By The Editors At this time, it only offers a beta class (a one-year Masters of Engineering degree in Computer Science from Cornell University), with a handful of students housed in space donated by Google – in the Chelsea neighborhood of Manhattan.  In the next few years, it will be a major global research and academic program that will confer graduate degrees and engage in research in the Applied Sciences – on Roosevelt Island, a 52-hectare sliver of land in the East River between Manhattan and Queens. We’re talking about Cornell NYC Tech and the launch of an innovative curriculum that leaves behind the traditional highly academic approach to learning and moves towards coursework based on an interdisciplinary mix of business and technology with an additional strong component, i.e., real-world experience. According to the Cornell NYC Tech website “Students at Cornell Tech learn and work together with faculty, practitioners, and mentors, at our campus in Google’s Chelsea building, immersed in a culture that encourages entrepreneurial effort and a physical design that encourages collaboration and sharing.” Entrepreneurs are an integral component of the classroom experience and participate by discussing the risks and failures associated with building a start-up. A partnership between Cornell University and the Technion-Israel Institute of Technology, a world leader in technology commercialization, adds to the global, entrepreneurial, interdisciplinary graduate curriculum. The plan is to offer Cornell/Technion dual master’s degrees, The campus will be centered on interdisciplinary application domains or “hubs”, rather than traditional colleges, schools and departments. The first three hubs will be called Connective Media, Healthier Life and Built Environment Construction on Roosevelt Island will begin in 2014. In 2017, Cornell Tech will move to its permanent address on Roosevelt Island.  Its first academic building will be a net-zero energy building – a building with zero-net energy consumption and zero carbon emissions annually. Net-zero energy will be achieved mostly through a rooftop solar canopy. In the words of Daniel Huttenlocker, Dean of Cornell Tech, “Just as Cornell Tech will be pioneering new approaches to graduate research and education, our campus won’t look like any other university campus that exists today.  We are determined to innovate in every aspect of the development, from the way that students, faculty, researchers, industry and the community are intermingled, to the sustainability of our buildings and their iconic...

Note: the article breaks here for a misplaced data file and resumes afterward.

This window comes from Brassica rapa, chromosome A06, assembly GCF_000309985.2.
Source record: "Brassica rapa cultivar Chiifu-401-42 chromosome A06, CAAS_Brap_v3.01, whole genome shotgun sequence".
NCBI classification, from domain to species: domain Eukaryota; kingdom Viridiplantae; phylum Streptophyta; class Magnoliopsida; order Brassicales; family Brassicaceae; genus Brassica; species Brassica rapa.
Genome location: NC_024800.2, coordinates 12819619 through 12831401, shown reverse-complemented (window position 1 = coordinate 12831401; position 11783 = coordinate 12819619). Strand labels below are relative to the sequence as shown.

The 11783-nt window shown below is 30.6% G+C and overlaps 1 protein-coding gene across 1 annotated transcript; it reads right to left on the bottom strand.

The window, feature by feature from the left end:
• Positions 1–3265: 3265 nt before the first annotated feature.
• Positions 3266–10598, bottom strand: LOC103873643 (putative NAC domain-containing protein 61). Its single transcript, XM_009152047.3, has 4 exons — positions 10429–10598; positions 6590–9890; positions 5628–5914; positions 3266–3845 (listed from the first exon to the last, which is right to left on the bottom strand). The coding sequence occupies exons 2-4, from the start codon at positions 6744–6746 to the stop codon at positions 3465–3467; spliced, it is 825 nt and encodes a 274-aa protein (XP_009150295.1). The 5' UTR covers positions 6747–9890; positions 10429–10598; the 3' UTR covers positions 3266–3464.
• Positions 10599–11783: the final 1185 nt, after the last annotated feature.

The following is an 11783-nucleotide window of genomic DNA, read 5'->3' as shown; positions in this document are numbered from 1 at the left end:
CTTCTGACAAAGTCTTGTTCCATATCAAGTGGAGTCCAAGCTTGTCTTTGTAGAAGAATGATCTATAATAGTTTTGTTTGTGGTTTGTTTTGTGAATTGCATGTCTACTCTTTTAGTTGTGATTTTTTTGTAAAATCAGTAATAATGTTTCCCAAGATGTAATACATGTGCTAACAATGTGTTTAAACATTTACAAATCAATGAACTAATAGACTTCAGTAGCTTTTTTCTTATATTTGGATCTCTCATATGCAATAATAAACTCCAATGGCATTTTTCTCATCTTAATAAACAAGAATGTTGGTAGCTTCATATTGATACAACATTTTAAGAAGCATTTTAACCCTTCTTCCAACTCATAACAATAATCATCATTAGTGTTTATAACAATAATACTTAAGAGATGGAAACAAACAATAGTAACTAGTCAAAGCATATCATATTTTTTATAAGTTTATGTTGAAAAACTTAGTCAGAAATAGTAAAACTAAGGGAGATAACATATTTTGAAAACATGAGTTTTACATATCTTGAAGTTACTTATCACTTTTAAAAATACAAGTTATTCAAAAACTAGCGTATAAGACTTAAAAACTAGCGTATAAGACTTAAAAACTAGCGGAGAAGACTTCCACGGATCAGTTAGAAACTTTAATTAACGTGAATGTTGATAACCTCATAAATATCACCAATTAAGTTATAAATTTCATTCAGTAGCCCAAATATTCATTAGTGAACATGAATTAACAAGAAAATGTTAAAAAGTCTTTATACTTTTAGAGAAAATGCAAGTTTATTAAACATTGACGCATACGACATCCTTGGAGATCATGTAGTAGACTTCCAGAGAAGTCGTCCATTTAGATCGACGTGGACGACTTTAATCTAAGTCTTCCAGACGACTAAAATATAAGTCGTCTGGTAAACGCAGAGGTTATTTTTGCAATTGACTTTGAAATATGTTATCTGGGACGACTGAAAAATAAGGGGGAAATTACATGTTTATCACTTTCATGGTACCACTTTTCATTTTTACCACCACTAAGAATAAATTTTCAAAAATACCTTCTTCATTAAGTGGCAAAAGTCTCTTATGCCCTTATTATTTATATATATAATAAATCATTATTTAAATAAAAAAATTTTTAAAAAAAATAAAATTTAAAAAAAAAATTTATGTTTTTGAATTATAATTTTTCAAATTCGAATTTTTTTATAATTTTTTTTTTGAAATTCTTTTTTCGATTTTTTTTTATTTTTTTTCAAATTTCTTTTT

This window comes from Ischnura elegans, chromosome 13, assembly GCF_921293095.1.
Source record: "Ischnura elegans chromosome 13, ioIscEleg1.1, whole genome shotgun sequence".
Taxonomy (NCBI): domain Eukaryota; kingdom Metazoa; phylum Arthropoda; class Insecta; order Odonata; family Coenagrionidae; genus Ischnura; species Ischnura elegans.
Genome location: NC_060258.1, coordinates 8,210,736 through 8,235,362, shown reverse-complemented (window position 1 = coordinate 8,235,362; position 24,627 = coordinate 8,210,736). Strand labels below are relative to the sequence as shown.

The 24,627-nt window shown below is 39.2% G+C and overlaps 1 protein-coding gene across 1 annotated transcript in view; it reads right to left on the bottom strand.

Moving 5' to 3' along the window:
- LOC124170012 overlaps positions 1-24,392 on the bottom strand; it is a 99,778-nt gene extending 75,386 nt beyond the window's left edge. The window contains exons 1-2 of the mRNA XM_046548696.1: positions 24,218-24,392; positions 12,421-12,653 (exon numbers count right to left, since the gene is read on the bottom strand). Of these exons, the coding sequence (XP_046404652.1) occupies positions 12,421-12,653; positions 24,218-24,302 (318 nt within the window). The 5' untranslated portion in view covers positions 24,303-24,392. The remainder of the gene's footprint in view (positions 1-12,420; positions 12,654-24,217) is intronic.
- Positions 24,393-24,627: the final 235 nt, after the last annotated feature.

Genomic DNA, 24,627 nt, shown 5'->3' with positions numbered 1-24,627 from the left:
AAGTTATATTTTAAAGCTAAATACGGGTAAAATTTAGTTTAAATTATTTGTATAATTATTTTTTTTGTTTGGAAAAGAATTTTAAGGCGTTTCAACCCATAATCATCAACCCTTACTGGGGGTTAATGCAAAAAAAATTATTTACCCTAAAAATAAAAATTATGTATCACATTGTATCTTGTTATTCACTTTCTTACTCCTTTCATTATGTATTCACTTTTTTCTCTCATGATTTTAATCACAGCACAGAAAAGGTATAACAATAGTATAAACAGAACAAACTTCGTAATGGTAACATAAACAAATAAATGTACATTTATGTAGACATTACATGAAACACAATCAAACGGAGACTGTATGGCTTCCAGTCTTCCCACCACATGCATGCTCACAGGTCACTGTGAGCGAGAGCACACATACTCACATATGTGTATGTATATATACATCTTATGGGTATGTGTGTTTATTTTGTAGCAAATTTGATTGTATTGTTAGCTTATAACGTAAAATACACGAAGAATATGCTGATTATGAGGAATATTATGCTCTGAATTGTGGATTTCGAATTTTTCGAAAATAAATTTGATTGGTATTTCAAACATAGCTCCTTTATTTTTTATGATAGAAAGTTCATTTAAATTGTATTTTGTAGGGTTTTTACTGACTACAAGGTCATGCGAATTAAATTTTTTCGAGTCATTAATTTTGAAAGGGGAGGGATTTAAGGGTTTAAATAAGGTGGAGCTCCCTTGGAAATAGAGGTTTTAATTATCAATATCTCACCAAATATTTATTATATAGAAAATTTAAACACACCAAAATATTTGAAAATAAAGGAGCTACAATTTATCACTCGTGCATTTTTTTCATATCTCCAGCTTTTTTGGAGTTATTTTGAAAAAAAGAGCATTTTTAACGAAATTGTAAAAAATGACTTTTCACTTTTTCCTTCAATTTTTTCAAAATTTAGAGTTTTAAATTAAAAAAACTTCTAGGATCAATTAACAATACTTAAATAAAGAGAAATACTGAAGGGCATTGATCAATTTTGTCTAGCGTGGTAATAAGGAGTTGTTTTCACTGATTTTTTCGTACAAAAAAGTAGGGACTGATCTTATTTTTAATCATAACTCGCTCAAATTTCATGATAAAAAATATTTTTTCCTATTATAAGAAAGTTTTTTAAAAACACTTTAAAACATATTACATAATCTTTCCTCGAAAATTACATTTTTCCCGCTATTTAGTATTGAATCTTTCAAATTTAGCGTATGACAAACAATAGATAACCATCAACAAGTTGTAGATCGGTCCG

Read More
Globalization, Global Competence and Education
May21

Globalization, Global Competence and Education